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September 10, 1987 - Image 44

Resource type:
Text
Publication:
The Michigan Daily, 1987-09-10

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Page 12 -The Michigan Daily, Thursday, September 10, 1987 1

TAs:
liaisons
for profs,
s tudents
By LISA POLLAK
Ah, college. Land of knowledge,
ivy-covered buildings, cavernous
libraries, carpeted lecture halls, and
distinguished, grey-haired professors
who preside over their lecturns and
teach the wonders of the world.
So who are the people in the
ripped Levi's and "Save the whale"
T-shirts standing in front of your
introductory poli sci class, looking
about five years older than you and
announcing that you have a paper
due next week?
Well, they might have forgotten
to include his picture in the glossy
college catalogue, but they're your
teaching assistants - most com-
monly known as TAs but
occasionally referred to as "graduate
students," "cheap labor," and usual-
ly around finals "the obnoxious,
pompous assholes who're going to
keep me out of graduate school."
SINCE TAs are a staple of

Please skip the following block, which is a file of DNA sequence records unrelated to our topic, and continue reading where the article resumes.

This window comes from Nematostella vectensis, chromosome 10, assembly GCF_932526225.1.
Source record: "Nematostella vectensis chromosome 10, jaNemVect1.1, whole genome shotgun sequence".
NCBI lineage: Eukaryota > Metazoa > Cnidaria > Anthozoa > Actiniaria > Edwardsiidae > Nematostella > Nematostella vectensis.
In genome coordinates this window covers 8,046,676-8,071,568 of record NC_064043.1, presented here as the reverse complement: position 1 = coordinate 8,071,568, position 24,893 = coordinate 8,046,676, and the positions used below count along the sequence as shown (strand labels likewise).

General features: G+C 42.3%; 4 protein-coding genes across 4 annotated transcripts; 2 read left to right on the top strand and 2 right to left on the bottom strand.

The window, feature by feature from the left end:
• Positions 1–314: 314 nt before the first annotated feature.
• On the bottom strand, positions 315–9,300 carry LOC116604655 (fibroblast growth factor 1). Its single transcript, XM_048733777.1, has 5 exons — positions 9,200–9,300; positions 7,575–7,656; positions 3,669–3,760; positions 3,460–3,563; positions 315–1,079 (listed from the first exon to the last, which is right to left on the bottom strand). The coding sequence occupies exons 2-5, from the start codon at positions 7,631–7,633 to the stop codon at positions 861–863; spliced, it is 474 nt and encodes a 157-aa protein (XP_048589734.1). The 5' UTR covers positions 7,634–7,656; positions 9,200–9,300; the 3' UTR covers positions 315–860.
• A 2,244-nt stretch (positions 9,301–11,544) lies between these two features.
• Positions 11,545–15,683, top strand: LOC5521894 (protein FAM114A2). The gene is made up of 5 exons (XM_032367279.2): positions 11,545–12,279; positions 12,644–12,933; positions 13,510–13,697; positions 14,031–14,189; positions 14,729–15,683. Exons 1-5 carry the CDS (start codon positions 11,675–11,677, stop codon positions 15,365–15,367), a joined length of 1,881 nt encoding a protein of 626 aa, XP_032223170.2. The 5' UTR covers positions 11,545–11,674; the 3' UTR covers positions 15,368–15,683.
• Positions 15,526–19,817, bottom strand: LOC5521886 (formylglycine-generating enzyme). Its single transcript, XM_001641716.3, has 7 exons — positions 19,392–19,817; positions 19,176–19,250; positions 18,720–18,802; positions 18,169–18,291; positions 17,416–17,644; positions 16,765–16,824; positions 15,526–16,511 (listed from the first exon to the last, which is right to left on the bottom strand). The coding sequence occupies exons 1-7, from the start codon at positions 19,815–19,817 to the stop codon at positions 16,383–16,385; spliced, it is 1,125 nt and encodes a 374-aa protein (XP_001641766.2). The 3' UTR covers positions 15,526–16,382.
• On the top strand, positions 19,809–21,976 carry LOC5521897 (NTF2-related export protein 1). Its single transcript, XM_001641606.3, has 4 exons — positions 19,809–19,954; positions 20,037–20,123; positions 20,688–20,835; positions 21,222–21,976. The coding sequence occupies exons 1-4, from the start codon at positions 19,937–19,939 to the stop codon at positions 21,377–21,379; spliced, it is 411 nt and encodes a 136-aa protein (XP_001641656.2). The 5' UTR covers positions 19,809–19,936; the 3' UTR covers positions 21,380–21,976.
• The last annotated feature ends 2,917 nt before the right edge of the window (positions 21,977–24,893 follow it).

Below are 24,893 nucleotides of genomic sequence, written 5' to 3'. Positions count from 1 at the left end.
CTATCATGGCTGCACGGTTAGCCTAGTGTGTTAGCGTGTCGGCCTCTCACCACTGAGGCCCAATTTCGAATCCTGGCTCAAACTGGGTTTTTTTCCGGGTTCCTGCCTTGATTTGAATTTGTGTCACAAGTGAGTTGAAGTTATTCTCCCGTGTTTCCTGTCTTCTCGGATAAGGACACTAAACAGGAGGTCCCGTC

large universities where the amount
of courses far outnumber the
amount of available professors, and
since TAs teach the majority of
introductory classes, first-year
students can expect these people
who are not teachers or students -
but both- to be teaching most of
their classes, reading most of his
papers, and deciding most of their
grades.
The last point insures that first-
year students quickly become
accustomed to living with their
TAs. By winter term TAs will be
merely a fact of life, and most of
what you'll hear about them will
See TAs, Page 15

High enrollment
levels provide LSA
needed funds

Doily Photo by SCOTT LITUCHY'
It doesn't have to be Passover
LSA sophomore Steve Yuan eats matzo in the South Quad cafeteria. Yuan said his grandmother loved matzo
and got him hooked on it.
Extra-curricular activities
teach what classes don't

By MARTIN FRANK
Officials at the School of
Literature, Science, and Arts are
unwilling to shrink the size of the
LSA student body because they fear
that fewer students and the resulting
decrease in tuition revenue would
jeopardize hiring new faculty. But
some LSA professors feel the
college is getting too big.
Currently, LSA admits 3,200
first-year students each year but
only has about 720 faculty
members to teach them. Shrinking
the size of the student body would
cause the University to lose money
that could be used to hire more
professors, according to LSA Dean
Peter Steiner.